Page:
The Buddha taught that the supreme means of accumulating merit and wisdom through our body, speech, and mind is through building monasteries and teaching centers, especially where there have been none before. Of the three types of generosity—material generosity, generosity of giving protection, and generosity of giving the Dharma—the highest is Dharma generosity.
But just wishing to provide the Dharma is not enough—there must be a place for people who need the Dharma to meet. Once the monastery is completed, it will not be a place where only one person comes; it will be a place where thousands of people come. And it will not be a place where only one person teaches, as there will be many different teachers. And with many teachers and limitless students meeting in a place where there was no monastery ever before, there is a tremendous benefit. The peerless benefit of making the teachers and the Dharma available continues not for one day or a year, but for generations. And within those generations, the benefit that comes from this project will be limitless.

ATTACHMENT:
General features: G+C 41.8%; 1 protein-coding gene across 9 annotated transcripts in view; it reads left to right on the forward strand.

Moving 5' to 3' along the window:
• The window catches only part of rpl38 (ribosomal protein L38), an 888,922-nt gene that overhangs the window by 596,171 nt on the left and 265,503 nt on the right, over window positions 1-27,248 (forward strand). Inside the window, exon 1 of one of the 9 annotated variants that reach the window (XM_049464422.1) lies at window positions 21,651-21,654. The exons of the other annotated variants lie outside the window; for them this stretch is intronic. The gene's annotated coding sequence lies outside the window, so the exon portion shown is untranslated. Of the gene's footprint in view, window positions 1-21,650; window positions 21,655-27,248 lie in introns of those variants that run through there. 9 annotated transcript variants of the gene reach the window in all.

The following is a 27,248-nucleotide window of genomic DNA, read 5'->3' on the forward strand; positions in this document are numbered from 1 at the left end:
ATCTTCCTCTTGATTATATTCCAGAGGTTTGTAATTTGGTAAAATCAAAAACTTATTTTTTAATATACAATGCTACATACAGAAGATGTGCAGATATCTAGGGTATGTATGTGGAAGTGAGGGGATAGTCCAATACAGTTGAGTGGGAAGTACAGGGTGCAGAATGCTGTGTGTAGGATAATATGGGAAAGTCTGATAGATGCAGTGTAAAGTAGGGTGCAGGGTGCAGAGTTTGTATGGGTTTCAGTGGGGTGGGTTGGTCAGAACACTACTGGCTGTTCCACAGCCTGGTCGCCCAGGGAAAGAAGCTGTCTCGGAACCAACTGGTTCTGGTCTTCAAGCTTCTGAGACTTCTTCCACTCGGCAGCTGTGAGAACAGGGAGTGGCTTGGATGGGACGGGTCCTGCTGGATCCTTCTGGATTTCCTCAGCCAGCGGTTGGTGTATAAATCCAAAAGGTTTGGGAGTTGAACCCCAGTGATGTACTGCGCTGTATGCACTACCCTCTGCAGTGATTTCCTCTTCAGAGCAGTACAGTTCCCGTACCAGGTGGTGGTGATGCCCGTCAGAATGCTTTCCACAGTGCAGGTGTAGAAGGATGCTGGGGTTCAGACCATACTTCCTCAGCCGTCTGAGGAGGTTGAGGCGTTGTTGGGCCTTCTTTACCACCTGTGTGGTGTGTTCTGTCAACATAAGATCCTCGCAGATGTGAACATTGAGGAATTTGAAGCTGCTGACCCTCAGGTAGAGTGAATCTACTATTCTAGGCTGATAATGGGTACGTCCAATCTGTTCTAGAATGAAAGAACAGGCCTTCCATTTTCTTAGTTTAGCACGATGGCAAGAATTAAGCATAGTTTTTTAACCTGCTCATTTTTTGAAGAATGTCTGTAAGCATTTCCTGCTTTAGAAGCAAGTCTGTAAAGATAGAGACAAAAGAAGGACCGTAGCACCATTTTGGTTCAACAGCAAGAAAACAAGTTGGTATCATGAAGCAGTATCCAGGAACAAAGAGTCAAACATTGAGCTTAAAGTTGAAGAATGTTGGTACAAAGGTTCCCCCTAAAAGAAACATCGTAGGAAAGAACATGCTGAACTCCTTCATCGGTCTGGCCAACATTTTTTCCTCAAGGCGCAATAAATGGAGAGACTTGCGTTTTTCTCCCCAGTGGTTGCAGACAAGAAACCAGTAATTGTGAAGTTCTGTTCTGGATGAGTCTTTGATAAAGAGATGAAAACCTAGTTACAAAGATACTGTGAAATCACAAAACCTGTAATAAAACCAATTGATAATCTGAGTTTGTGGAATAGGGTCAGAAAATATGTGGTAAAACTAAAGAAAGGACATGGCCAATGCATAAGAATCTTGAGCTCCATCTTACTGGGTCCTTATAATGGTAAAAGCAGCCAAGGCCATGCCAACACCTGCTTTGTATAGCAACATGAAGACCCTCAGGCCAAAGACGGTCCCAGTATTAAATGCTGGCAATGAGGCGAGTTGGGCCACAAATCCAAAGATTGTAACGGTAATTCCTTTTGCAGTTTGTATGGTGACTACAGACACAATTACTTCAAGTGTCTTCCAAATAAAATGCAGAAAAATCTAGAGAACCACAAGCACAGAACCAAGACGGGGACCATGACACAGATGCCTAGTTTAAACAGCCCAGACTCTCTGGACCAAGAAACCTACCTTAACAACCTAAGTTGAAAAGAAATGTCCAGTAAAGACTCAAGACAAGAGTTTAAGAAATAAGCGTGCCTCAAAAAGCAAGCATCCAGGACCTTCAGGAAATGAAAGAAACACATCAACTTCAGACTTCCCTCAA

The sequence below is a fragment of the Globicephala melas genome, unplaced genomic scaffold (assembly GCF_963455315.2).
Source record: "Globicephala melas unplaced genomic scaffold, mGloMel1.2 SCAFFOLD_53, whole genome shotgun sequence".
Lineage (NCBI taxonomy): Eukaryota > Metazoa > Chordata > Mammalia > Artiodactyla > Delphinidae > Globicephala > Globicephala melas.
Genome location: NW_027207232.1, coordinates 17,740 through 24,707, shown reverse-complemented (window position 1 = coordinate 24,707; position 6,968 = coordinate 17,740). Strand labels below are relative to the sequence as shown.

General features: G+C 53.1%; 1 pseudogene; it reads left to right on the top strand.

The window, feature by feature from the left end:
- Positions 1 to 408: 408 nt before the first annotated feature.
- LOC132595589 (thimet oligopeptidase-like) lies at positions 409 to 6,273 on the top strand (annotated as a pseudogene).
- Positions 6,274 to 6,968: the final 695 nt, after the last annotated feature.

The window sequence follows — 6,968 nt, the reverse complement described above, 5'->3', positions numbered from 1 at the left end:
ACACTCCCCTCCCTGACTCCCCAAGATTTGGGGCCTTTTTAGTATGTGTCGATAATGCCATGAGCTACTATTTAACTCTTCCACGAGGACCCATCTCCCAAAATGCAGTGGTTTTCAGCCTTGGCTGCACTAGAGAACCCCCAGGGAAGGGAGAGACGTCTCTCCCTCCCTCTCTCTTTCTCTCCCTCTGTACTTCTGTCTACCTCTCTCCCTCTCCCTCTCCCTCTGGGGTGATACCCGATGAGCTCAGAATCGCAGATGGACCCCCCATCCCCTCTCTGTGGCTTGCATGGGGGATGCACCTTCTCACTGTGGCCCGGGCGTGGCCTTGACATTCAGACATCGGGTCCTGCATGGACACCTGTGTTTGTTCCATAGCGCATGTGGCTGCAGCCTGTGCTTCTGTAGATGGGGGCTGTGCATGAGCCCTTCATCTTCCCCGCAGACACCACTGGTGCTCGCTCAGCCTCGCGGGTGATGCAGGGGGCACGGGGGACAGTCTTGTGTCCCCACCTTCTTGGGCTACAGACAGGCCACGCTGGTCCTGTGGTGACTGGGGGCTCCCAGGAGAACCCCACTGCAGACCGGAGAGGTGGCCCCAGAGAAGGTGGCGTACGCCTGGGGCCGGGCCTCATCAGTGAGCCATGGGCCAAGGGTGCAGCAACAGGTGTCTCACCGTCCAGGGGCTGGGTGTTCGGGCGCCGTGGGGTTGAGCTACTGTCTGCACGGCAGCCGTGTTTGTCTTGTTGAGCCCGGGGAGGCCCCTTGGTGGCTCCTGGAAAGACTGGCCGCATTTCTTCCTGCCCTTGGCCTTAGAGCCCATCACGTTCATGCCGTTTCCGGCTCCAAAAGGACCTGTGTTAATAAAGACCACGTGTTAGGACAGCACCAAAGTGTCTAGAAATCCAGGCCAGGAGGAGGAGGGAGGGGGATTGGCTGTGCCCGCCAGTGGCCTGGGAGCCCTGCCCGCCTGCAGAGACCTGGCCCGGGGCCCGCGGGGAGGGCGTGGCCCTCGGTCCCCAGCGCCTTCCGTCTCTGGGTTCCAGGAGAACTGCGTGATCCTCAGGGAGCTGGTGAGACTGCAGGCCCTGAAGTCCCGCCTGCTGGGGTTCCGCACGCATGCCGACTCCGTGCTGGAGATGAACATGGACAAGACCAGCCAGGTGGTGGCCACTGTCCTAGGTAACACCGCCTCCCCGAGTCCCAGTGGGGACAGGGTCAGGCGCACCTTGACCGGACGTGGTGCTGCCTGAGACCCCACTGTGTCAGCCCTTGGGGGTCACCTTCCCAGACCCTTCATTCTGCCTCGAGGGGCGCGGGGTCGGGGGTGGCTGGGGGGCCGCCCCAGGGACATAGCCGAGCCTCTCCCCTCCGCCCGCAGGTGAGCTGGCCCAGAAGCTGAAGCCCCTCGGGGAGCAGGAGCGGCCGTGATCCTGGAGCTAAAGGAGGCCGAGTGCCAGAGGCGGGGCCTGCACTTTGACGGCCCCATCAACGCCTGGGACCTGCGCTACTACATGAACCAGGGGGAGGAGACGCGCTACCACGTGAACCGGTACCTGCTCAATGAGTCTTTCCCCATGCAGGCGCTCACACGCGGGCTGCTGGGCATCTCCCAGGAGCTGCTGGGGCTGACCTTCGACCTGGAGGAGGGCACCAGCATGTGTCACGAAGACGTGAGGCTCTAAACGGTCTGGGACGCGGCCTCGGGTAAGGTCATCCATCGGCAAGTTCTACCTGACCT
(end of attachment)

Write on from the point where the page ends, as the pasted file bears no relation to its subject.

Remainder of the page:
There is a reason why the Buddha said that building teaching centers and monasteries where none existed before is a supreme means of accumulating merit. When you truly help one individual through material generosity, or protection, or by giving the Dharma, there is a great benefit indeed. But the help that you are providing is to only one person. When you build a monastery, you benefit countless beings, and the merit that you accumulate is supreme.
Even when there is no teaching going on within the monastery, by simply being there it inspires the mind and develops the devotion of people who visit. Through such inspiration, people come to follow the path and are led to its fruition; this could be the result of their initial contact with the monastery and the Dharma. The merit in this is beyond any conception.